Most importantly…what about taste?

For coffee brewed in the equivalent of a plastic-lined lunch bag, this coffee tastes pretty good. Comprable to what you are going to get with pre-ground beans in a basic French Press, the coffee is smooth and flavorful. The two-compartment design moves coffee from the grounds to the holding area so as to not let the brew become bitter, as long as you do not let it sit with the full two cups of water for too long. The bag does not offer much in terms of insulation, so you are going to want to transfer to a thermos or get drinking pretty quickly to maintain optimal temperature. Grower’s Cup produces different Fairtrade roasts (check some of them out here) sourced from Mexico, Bolivia, and Ethiopia, among others.

Final Verdict…

The bagged brewer is a well designed idea and we like it. We love that it is Fairtrade, easy, relatively cheap, and very ideal for on-the-move uses. While it isn’t going to become your go-to brew, the taste is solid and on cold mornings outside the tent it will taste even better. Check out their promo video for a brief brewing demo and let us know if you get to try it out!

The Economics of Coffee

By David / October 16, 2012

This infographic is a little older, but still has some great numbers. Of particular interest are the monthly transactions per individual. Seattle and San Jose in the top spots should be no surprise, however what is surprising is how underrepresented the Northeast is on this map. At the very least, we would have expected a New York or a Boston, both heavy coffee consumers:

Perking Up: The Coffee Economy Awakes


Drink Coffee…Live Long?

By David / October 16, 2012

Image Credit: VintageGoodies |

At least that is what one study recently published in the New England Journal of Medicine found. The study examined death rates of over 400,000 thousand participants over a 13 year period, and found that when data was controlled for things like smoking and other risky behaviors, the coffee-drinking participants actually showed up to 15% less likelihood of succumbing to things like heart disease, stroke, respiratory disease, and infections. The study even found that coffee consumers in the sample group were less likely to fall victim to accidents and injuries! Perhaps all that caffein-induced hyper attention isn’t so bad after all.

Other recent studies have found that coffee consumption may stem the onset of Alzheimer’s disease, Parkinson’s disease, as well as diabetes. As with any research, though, the findings need to be interpreted cautiously. These studies, researchers warn, are not conclusive and only corollary at this stage but the numbers are distinct enough to make these coffee drinkers put on another pot!

Hand Grinders: A Handy Guide

By David / October 15, 2012

Image credit: MKFI (Own work) [Public domain], via Wikimedia Commons

Hand grinders are by nature simple and straightforward. They combine the best of manual coffee grinding with the benefits of more advanced grinding mechanics. Simple to use, nearly indestructible, and small enough to go anywhere, they enable you to have that freshly ground cup wherever you find yourself brewing.

Hand grinders are generally just a manual, hand-crank powered burr grinder, almost always of conical burr variety. There are a few things to keep in mind when considering a hand grinder. The first is you need to identify what kind of brew you are going to use the grinder for. Most hand grinders do a great job producing a more course grind, perfect for the french press or other manual brew methods, or even your average drip method. If your target is espresso, however, you will be harder pressed to produce fine enough grounds to properly get the job done. There are a couple of high end hand grinders out there that can achieve a particularly fine grind, but be aware that your choices are limited in this area. Hand grinders are generally cheaper than powered grinders, however be careful – as in most areas of life, you will still get what you pay for when it comes to hand grinders. Lastly, while generally small, you can find hand grinders in a range of sizes and which one you settle on really depends on your intended use. Lets look at some specific models and their optimal uses to illustrate:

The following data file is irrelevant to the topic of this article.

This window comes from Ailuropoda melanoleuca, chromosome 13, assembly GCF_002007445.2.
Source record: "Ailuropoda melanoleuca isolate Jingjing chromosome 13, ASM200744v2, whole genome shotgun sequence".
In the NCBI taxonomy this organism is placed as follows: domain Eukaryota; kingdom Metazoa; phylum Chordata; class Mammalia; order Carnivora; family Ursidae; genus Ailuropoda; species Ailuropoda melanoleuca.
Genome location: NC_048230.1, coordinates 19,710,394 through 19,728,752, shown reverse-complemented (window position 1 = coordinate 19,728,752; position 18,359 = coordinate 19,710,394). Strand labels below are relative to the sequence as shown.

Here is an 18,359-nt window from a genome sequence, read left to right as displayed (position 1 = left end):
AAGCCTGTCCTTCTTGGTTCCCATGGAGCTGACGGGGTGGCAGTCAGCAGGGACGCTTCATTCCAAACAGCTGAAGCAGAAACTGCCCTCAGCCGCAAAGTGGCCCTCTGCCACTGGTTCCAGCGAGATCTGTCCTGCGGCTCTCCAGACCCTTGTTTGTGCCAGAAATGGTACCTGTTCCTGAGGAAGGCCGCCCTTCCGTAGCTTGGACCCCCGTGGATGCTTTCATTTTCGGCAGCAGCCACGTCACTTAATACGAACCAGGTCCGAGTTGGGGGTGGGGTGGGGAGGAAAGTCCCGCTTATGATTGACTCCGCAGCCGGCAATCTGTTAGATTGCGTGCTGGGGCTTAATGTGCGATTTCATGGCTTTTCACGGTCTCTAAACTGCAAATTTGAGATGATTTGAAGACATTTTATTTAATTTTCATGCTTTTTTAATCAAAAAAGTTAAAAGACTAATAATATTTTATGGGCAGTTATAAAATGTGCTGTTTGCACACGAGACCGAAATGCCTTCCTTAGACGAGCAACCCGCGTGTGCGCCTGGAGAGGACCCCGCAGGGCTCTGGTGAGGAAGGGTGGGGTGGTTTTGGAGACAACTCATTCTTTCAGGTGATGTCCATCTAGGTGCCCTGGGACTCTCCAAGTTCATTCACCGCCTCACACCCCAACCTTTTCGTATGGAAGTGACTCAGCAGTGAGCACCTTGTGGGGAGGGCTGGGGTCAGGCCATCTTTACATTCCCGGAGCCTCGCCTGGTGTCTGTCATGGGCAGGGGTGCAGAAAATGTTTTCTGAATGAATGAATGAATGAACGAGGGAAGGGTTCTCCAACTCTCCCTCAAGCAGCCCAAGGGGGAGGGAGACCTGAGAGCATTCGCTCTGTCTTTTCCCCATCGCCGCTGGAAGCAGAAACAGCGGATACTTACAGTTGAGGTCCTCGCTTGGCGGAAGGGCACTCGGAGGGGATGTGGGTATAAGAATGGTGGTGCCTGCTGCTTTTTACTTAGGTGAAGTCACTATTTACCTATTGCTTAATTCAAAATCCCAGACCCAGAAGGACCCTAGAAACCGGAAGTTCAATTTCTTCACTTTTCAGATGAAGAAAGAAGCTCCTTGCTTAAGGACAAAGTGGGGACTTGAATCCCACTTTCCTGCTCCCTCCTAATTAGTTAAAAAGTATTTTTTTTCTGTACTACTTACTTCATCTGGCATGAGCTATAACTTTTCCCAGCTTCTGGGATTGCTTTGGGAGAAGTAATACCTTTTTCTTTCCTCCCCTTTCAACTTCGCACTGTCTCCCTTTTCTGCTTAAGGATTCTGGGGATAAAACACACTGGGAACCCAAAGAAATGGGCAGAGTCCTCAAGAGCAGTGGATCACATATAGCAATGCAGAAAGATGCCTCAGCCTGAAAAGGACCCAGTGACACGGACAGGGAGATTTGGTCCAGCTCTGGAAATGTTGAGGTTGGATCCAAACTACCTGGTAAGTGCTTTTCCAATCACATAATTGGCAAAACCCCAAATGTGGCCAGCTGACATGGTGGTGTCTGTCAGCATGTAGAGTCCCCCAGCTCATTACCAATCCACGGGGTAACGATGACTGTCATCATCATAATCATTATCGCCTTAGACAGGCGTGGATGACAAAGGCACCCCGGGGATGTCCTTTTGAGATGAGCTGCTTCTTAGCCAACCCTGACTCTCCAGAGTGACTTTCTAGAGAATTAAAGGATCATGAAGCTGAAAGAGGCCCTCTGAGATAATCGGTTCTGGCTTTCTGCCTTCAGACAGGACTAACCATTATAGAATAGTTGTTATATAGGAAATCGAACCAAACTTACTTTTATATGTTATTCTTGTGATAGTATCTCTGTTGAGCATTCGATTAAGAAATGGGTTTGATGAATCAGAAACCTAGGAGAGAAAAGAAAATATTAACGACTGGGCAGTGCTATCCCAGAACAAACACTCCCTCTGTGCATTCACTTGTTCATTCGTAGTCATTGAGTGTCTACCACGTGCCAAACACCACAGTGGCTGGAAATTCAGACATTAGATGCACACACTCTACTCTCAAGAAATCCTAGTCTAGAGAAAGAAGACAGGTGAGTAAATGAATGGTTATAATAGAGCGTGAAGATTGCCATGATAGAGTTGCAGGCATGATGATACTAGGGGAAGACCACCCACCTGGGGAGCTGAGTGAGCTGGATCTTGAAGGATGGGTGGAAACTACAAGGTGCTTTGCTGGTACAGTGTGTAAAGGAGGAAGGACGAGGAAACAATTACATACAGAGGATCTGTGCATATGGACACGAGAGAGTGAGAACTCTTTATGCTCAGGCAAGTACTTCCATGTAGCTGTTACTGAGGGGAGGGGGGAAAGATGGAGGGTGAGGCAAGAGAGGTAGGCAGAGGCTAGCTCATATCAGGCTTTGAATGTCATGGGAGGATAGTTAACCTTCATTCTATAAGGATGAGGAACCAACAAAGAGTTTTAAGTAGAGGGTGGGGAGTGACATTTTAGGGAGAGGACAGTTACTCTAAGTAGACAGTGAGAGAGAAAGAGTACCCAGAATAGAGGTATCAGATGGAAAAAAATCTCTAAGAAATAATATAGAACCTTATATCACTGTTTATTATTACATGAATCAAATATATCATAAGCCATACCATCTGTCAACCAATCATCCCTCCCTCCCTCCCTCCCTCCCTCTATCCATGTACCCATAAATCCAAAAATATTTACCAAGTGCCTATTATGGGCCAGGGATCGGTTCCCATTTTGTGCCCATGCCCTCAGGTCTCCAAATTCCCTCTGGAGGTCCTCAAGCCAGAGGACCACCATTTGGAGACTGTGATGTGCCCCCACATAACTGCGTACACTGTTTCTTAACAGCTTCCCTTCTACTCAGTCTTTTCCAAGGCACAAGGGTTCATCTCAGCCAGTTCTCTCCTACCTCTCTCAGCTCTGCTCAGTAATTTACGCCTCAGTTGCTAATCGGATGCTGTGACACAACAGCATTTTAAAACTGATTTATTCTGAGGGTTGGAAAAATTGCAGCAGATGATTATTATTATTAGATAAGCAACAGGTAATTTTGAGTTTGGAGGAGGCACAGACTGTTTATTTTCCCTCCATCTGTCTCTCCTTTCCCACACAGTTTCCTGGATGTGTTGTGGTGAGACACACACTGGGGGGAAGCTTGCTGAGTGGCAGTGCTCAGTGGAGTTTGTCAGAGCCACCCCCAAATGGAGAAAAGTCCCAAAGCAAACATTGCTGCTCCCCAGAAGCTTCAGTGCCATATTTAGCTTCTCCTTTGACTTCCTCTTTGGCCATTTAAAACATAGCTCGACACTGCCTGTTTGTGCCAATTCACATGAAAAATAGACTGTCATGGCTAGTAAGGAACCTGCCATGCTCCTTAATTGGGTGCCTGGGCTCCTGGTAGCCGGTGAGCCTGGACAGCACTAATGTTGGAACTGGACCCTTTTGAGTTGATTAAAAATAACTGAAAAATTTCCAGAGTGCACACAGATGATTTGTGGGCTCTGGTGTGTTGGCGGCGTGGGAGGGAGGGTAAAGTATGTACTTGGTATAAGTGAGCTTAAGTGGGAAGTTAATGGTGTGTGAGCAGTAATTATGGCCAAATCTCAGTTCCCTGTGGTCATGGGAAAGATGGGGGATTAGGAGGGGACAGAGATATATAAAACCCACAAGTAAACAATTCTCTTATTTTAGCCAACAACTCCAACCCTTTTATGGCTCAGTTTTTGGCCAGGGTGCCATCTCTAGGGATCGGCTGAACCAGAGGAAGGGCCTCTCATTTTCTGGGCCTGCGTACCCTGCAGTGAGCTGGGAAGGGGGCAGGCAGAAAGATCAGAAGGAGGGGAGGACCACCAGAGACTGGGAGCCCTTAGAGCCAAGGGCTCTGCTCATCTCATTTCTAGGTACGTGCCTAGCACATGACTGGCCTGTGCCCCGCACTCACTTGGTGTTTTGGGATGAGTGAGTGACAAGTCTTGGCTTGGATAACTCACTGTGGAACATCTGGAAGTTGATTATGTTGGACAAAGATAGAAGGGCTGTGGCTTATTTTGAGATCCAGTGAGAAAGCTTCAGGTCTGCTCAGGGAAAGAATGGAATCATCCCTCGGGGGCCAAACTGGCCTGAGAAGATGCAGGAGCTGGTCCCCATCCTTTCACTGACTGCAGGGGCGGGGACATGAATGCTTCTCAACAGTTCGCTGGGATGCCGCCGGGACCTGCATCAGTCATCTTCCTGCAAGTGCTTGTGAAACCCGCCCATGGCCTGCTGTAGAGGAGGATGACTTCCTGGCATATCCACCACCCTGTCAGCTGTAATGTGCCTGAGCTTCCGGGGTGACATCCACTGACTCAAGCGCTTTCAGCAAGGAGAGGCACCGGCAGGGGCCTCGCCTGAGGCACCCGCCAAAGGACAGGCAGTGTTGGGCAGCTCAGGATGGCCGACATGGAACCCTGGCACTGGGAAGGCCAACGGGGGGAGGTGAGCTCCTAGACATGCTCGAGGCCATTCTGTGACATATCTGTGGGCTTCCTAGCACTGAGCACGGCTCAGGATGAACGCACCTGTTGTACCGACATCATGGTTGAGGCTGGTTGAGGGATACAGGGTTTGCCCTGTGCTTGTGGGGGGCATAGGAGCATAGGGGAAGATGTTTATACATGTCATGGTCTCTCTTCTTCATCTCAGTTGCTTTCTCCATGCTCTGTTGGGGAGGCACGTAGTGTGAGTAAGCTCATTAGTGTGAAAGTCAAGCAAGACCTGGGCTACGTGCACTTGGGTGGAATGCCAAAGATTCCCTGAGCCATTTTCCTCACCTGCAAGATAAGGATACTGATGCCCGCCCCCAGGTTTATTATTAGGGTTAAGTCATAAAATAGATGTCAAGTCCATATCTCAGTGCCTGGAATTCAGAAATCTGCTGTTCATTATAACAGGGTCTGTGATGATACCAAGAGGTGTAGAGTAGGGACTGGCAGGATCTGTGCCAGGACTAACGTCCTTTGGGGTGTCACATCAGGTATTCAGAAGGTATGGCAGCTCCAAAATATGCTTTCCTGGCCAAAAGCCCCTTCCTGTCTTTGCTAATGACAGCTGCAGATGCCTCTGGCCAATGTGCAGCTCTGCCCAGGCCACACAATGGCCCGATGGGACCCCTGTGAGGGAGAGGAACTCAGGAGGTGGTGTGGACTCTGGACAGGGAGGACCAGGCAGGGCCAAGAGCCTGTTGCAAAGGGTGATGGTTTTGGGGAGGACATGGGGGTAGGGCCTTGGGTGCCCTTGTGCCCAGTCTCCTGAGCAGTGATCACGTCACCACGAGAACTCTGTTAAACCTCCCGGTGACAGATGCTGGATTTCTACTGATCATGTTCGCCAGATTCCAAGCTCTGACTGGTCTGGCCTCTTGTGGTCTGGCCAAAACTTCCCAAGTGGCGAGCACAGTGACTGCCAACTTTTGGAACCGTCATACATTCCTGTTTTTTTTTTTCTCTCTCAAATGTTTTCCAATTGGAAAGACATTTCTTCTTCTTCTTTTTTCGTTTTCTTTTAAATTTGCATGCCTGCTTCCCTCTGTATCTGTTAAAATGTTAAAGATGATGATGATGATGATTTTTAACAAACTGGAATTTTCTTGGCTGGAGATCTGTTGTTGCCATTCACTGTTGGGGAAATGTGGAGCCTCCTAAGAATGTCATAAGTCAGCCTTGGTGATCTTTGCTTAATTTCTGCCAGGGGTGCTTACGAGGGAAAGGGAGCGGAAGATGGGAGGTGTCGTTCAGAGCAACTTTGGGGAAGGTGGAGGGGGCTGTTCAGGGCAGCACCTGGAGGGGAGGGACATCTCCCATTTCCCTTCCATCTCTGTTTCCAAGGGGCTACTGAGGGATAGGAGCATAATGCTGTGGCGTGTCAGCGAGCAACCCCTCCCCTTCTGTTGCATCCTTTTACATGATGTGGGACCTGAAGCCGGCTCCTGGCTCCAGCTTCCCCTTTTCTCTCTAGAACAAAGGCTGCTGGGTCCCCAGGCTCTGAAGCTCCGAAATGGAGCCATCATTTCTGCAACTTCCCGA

For the french press enthusiast, a simple and well made model to consider is the Japanese made Hario Skerton. This little grinder is very well made, and compact enough to be stashed anywhere in the kitchen after each use. Settings can be adjusted for very fine to course grounds, and while some have used this for espresso it is probably more suited to your drip and press brew methods. Be ready to roll up the sleeves though, this takes a bit of cranking to get the grounds out, however most users find they quickly adjust and many even find the process adds an enjoyable ‘Zen’ effect to their coffee making routines.

For situations where you need maximum portability and minimum size, check out the GSI Lexan JavaGrind. This little grinder is very low profile and has a folding handle, making it ideal for camping, road trips, or stashing somewhere for coffee emergencies. It is designed to sit directly on top of the receiving container, typically a french press, and can be a little tricky to master at first. If you need small size though this is a great option, and for outdoor use you can combine it with the GSI Java Press to keep your fresh coffee warm.

No discussion about hand grinders and mills would be complete with out a mention of Zassenhaus. This brand sits among the royalty of hand grinders and for good reason, they have been producing high end grinders for generations. A Zassenhaus will definitely fall among the more expensive of hand grinders, but are also going to produce the most consistant grind and are of the highest build quality. Some Zassenhaus grinders are even capable of producing a fine enough grind to win over espresso enthusiasts, a skill most hand grinders cannot claim. There are a few varieties of Zassenhaus grinders, but our favorites are this classic cast iron and walnut grinder, and this Turkish-style mill.